Long answer: Well, he is Giuseppe Tassi. (He's also Peppino Tassi. Giuseppe = Peppe = Peppino. It's a nickname.) But he's not the Giuseppe Tassi I'm looking for. (of course. because my great grandfather is dead.) He had no children, and as far as I can tell, he knew none of the other people I was talking about. Strange coincidental name? More distant relation? Why did all the Tassi's keep naming their sons Giuseppe? God (or a fluent Italian speaker) only knows.

I had one more name in my notebook. Given my half-luck so far, and the awkwardness involved in explaining why the heck I'm there, I almost just gave up. But it started to rain, and I found myself right outside Luciana Tassi's house, so I figured might as well give it a shot.

She started out equally confused, but then became quite excited to see me once she realized what I was on about. She invited me in, made me a coffee, her energetic little dog jumped all over me, and explained as much history of her side of the family as she could. The story gets a little more confusing from there (and involves at least one more Giuseppe!) but I think I figured out that we actually are related, and learned about some of the folks that she knows. Email me if you want the details.

Giuseppe (her father), center; Cesare (top right), her grandfather, who went to America.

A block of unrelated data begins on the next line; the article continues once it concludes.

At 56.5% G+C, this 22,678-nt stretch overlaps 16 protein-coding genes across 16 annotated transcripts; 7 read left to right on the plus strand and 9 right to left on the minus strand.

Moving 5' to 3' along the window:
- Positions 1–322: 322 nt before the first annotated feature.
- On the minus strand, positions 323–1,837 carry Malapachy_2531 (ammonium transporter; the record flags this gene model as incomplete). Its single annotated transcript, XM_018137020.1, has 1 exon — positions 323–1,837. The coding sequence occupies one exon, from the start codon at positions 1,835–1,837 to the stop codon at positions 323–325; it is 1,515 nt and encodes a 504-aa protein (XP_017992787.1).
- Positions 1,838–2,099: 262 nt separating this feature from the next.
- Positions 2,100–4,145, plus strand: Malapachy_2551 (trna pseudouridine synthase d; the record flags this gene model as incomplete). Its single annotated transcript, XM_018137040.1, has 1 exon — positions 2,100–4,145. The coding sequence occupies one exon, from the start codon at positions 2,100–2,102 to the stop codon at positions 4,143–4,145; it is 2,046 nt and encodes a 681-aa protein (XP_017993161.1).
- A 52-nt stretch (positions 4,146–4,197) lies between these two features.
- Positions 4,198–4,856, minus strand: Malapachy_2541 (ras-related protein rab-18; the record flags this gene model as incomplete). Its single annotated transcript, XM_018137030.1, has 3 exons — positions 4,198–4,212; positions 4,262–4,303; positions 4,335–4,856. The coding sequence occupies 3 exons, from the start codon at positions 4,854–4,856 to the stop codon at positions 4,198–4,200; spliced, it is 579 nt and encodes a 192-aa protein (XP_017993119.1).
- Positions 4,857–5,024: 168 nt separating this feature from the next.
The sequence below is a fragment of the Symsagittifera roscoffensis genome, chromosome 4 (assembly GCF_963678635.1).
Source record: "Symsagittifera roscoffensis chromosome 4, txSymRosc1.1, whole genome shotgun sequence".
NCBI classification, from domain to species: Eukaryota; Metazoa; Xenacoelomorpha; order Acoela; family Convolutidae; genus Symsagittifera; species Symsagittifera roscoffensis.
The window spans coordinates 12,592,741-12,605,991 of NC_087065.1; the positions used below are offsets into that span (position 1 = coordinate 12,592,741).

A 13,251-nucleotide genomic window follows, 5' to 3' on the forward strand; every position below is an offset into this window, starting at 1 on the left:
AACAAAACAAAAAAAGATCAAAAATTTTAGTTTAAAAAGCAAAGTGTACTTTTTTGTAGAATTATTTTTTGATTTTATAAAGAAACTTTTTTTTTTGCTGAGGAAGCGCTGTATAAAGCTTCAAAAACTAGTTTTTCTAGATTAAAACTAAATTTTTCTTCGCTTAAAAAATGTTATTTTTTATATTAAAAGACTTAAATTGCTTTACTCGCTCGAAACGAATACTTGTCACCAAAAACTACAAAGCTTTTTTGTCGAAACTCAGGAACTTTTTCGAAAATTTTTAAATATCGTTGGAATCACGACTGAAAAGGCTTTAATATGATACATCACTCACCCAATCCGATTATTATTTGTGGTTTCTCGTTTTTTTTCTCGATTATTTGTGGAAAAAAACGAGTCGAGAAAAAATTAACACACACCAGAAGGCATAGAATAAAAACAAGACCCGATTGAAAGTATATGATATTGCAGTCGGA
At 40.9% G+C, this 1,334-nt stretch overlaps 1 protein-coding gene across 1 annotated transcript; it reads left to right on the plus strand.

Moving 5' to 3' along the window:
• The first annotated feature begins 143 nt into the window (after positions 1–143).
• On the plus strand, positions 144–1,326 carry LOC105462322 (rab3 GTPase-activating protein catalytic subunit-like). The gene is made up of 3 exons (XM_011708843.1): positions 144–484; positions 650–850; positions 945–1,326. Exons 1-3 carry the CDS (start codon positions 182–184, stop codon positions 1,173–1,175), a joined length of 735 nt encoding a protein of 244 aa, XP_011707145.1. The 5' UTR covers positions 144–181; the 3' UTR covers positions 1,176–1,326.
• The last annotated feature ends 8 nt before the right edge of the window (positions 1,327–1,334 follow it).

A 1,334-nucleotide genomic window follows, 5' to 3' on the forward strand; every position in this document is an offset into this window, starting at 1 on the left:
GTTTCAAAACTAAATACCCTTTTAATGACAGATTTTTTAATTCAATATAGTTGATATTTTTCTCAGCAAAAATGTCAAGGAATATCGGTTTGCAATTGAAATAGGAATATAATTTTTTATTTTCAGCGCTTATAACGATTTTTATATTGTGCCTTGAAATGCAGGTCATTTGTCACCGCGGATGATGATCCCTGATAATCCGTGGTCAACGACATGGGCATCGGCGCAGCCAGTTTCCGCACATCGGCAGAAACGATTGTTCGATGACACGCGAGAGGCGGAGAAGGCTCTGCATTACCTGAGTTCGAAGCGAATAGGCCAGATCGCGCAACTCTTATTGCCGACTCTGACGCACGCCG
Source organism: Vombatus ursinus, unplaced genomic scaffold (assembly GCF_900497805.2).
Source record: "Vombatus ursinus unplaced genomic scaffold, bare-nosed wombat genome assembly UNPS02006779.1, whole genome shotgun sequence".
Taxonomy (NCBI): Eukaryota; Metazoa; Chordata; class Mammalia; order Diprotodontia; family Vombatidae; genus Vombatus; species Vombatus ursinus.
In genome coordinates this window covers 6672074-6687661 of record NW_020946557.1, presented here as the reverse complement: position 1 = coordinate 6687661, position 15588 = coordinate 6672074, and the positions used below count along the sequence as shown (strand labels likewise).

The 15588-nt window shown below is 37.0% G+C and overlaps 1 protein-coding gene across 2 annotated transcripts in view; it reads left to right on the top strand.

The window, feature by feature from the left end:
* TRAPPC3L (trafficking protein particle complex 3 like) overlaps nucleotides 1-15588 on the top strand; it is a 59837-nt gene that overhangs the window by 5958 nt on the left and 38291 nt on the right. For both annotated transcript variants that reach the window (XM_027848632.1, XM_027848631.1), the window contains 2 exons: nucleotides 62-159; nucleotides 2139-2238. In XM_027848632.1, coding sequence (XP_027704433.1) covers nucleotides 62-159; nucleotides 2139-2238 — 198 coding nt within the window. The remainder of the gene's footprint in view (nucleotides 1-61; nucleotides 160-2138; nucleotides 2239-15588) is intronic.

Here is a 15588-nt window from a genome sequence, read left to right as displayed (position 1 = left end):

I leave you with a couple of other things that were in Offida that day:

Santa Maria della Rocca. Cool church. Crypt on the first floor, church on the second. Looks like they built the crypt first then smashed a church on top of it just for kicks.

Boxing! Why not?

Even just being around Offida, it was neat to think that my actual forefathers did actually ramble around these streets (probably just like they are now) on their way to the fields or the barrelmaker's shop or whatever the hell they did. Made it all the way here, and I'm calling this a success. A little bit of roots: discovered! A+ all around, good job team. More photos!

14 comments:

  1. awesome, awesome story!!! reminds me a bit of the people- search in "extremely loud and incredibly close" that i just watched. have you seen it? a good (yet sad) flick.
    how cool! i'm glad you got to see the area and meet some locals.

    ReplyDelete
  2. Nice work, Dan! You are remarkably tenacious- and bold. I'm glad you found friendly faces there. I'm not sure I understand how Guiliana is related to Jeff, but she looks a lot like Aunt Helen.....!

    ReplyDelete
  3. Mom: Yeah, right? Must be somehow distantly related. I mean, there can't be a bunch of unrelated Tassis in the same small town, but the link may be quite a few generations back.